Coach Professor

Jared Hauschildt

Jared’s passage into tri coaching initially came about as a spontaneous development to help guide his wife’s training as she switched from a professional runner to a professional triathlete. Under his coaching, Jared’s wife, Mel went on to claim two gold medals and a silver at the Ironman 70.3 World Champs along with a gold at the ITU Long Distance World Champs amongst a myriad of other major championship wins and records. Jared has since coached a select group of professionals and amateurs who he has believed are genuinely motivated and share the necessary characteristics to reach their own lofty goals. He has coached a number of pros to top-10 finishes in World Championships and has coached age-group athletes to reach their goals, whether it be simply finishing a certain event or qualifying for and competing in their own age-group World Championships.

Jared is also a full-time Physiotherapist at a private practice in Noosa, Australia where he resides for most of the year. During the US summer he travels Stateside where he and his wife base out of Boulder, CO. His professional background includes a Suma Cum Lauda in Sports Medicine and in Athletic Training from the USA and a Masters in Physiotherapy from Australia. Over the years he has provided Sports Physiotherapy care to numerous sporting teams and individual athletes from different sports at the local level all the way to the pinnacle of international and Olympic levels.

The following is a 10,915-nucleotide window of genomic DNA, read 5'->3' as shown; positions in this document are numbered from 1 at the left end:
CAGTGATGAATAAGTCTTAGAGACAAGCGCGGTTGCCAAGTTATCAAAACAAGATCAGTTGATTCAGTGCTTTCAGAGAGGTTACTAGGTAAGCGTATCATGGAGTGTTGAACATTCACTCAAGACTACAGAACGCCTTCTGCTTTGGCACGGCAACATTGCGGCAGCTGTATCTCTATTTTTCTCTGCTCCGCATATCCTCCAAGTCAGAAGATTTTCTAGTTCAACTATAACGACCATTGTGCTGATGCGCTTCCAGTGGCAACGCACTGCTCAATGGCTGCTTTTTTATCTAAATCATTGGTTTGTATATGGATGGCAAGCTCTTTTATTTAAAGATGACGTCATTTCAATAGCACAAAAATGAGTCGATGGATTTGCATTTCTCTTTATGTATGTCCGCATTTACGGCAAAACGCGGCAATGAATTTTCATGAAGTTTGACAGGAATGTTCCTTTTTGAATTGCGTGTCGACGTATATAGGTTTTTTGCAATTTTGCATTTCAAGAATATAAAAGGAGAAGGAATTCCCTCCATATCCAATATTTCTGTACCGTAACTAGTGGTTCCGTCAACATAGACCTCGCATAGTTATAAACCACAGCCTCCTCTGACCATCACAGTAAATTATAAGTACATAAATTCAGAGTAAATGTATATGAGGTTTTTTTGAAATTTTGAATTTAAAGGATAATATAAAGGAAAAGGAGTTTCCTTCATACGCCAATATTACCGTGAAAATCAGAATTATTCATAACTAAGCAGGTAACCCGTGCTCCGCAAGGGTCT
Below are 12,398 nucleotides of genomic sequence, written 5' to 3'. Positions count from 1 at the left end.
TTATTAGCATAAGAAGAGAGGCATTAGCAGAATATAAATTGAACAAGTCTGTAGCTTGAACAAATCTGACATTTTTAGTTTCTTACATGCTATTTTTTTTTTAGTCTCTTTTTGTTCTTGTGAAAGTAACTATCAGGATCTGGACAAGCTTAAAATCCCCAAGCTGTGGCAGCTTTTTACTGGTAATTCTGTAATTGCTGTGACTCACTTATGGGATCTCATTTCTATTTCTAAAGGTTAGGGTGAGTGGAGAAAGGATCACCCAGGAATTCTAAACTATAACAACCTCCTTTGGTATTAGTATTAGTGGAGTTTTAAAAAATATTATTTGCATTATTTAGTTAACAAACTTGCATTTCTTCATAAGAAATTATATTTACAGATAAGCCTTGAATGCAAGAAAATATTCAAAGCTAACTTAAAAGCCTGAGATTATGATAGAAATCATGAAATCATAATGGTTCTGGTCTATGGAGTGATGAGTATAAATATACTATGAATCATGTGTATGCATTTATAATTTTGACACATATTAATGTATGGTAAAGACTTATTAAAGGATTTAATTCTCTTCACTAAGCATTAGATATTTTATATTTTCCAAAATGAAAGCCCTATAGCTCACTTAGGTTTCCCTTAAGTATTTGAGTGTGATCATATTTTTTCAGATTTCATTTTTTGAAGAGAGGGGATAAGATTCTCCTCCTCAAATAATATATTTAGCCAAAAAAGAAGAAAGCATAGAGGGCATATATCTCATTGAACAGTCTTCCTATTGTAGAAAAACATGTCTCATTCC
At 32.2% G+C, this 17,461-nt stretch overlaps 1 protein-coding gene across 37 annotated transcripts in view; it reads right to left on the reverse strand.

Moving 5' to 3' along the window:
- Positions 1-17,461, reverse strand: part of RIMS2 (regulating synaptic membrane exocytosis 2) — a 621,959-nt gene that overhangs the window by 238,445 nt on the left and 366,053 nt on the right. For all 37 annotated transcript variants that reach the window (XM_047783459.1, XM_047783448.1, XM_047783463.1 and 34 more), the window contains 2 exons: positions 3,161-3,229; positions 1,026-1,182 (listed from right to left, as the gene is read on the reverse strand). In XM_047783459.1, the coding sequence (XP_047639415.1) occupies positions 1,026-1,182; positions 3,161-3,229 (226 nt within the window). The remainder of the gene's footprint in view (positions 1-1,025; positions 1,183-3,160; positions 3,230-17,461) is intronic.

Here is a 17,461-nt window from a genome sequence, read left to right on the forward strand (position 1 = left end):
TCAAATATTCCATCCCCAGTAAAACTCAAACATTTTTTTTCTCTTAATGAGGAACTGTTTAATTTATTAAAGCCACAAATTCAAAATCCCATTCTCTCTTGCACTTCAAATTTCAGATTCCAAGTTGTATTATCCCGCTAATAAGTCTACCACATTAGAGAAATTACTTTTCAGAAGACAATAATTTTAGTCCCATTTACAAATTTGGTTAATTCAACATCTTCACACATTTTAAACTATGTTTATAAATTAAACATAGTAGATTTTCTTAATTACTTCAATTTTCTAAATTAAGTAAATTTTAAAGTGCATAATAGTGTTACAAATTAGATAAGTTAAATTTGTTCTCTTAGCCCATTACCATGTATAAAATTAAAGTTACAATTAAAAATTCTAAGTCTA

Athletically Jared’s primary passion has been and still is for running. His track PR’s include:

  • 400m – 50.2
  • 800m – 1.53
  • 1500m – 3.49
  • 5000m – 14.30
  • 10,000m – 31.40
  • half mara – 1.09

During a 6-month period in 2012 Jared had a brief exploration into triathlon racing, self-coaching himself through three triathlons in total. His first tri was an Ironman finishing in 9.29 (59 swim, 5.12 bike, 3.08 run) with a borrowed bike and a borrowed wetsuit, consequently qualifying for Kona. His second was a 70.3 where he finished first age group athlete overall, this time qualifying for the 70.3 World Champs. His third and final race was the Ironman World Champs in Kona. And with that he happily closed the book on his short ‘triathlon career’.